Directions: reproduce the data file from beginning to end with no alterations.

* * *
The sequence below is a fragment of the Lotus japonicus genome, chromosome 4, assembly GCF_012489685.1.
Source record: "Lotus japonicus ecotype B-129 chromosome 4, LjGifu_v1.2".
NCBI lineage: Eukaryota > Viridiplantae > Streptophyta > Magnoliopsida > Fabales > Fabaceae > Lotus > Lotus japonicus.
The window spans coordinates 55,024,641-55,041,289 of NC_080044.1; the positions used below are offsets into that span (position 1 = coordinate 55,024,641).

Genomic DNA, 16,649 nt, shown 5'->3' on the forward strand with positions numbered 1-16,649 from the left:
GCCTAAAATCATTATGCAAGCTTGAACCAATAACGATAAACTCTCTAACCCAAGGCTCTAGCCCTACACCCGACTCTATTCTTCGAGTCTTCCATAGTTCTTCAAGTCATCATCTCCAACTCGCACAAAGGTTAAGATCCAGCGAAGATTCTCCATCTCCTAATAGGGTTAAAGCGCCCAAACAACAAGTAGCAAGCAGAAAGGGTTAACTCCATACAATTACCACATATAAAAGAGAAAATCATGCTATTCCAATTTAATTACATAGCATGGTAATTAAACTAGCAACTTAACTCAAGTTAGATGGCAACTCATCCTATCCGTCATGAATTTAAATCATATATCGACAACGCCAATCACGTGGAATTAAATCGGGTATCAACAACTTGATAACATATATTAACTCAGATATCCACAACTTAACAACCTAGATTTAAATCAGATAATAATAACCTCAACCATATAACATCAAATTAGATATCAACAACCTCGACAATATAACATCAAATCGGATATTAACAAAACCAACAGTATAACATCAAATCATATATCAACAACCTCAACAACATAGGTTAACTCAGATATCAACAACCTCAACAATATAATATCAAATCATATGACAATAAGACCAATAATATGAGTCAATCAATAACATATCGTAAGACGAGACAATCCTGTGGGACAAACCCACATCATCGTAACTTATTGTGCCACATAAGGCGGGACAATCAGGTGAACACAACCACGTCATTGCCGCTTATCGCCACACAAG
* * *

The sequence below is a fragment of the Lotus japonicus genome, chromosome 4, assembly GCF_012489685.1.
Source record: "Lotus japonicus ecotype B-129 chromosome 4, LjGifu_v1.2".
NCBI lineage: Eukaryota > Viridiplantae > Streptophyta > Magnoliopsida > Fabales > Fabaceae > Lotus > Lotus japonicus.
The window spans coordinates 55,024,641-55,041,289 of NC_080044.1; the positions used below are offsets into that span (position 1 = coordinate 55,024,641).

Genomic DNA, 16,649 nt, shown 5'->3' on the forward strand with positions numbered 1-16,649 from the left:
GCCTAAAATCATTATGCAAGCTTGAACCAATAACGATAAACTCTCTAACCCAAGGCTCTAGCCCTACACCCGACTCTATTCTTCGAGTCTTCCATAGTTCTTCAAGTCATCATCTCCAACTCGCACAAAGGTTAAGATCCAGCGAAGATTCTCCATCTCCTAATAGGGTTAAAGCGCCCAAACAACAAGTAGCAAGCAGAAAGGGTTAACTCCATACAATTACCACATATAAAAGAGAAAATCATGCTATTCCAATTTAATTACATAGCATGGTAATTAAACTAGCAACTTAACTCAAGTTAGATGGCAACTCATCCTATCCGTCATGAATTTAAATCATATATCGACAACGCCAATCACGTGGAATTAAATCGGGTATCAACAACTTGATAACATATATTAACTCAGATATCCACAACTTAACAACCTAGATTTAAATCAGATAATAATAACCTCAACCATATAACATCAAATTAGATATCAACAACCTCGACAATATAACATCAAATCGGATATTAACAAAACCAACAGTATAACATCAAATCATATATCAACAACCTCAACAACATAGGTTAACTCAGATATCAACAACCTCAACAATATAATATCAAATCATATGACAATAAGACCAATAATATGAGTCAATCAATAACATATCGTAAGACGAGACAATCCTGTGGGACAAACCCACATCATCGTAACTTATTGTGCCACATAAGGCGGGACAATCAGGTGAACACAACCACGTCATTGCCGCTTATCGCCACACAAG